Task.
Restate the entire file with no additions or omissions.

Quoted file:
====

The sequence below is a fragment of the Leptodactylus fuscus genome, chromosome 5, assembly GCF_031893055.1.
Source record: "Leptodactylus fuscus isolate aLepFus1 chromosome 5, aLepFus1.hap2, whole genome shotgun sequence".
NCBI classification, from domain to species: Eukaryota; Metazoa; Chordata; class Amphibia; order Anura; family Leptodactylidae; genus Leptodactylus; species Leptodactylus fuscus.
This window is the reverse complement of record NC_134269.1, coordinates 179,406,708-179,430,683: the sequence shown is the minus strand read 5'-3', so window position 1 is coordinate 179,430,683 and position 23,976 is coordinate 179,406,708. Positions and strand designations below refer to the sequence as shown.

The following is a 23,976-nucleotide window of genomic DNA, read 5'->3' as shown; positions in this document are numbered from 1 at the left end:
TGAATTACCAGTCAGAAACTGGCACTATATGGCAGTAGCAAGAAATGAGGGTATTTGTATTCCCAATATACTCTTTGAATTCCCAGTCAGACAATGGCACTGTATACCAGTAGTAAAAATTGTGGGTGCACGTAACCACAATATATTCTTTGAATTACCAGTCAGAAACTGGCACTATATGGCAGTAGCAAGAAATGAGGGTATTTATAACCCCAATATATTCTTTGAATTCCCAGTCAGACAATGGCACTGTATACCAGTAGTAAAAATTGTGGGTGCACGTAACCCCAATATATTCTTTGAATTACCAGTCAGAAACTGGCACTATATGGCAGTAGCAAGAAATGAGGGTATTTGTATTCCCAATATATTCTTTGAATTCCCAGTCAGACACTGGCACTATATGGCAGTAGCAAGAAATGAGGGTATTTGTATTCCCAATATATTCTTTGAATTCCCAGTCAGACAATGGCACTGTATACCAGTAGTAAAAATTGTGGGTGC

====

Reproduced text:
The sequence below is a fragment of the Leptodactylus fuscus genome, chromosome 5, assembly GCF_031893055.1.
Source record: "Leptodactylus fuscus isolate aLepFus1 chromosome 5, aLepFus1.hap2, whole genome shotgun sequence".
NCBI classification, from domain to species: Eukaryota; Metazoa; Chordata; class Amphibia; order Anura; family Leptodactylidae; genus Leptodactylus; species Leptodactylus fuscus.
This window is the reverse complement of record NC_134269.1, coordinates 179,406,708-179,430,683: the sequence shown is the minus strand read 5'-3', so window position 1 is coordinate 179,430,683 and position 23,976 is coordinate 179,406,708. Positions and strand designations below refer to the sequence as shown.

The following is a 23,976-nucleotide window of genomic DNA, read 5'->3' as shown; positions in this document are numbered from 1 at the left end:
TGAATTACCAGTCAGAAACTGGCACTATATGGCAGTAGCAAGAAATGAGGGTATTTGTATTCCCAATATACTCTTTGAATTCCCAGTCAGACAATGGCACTGTATACCAGTAGTAAAAATTGTGGGTGCACGTAACCACAATATATTCTTTGAATTACCAGTCAGAAACTGGCACTATATGGCAGTAGCAAGAAATGAGGGTATTTATAACCCCAATATATTCTTTGAATTCCCAGTCAGACAATGGCACTGTATACCAGTAGTAAAAATTGTGGGTGCACGTAACCCCAATATATTCTTTGAATTACCAGTCAGAAACTGGCACTATATGGCAGTAGCAAGAAATGAGGGTATTTGTATTCCCAATATATTCTTTGAATTCCCAGTCAGACACTGGCACTATATGGCAGTAGCAAGAAATGAGGGTATTTGTATTCCCAATATATTCTTTGAATTCCCAGTCAGACAATGGCACTGTATACCAGTAGTAAAAATTGTGGGTGC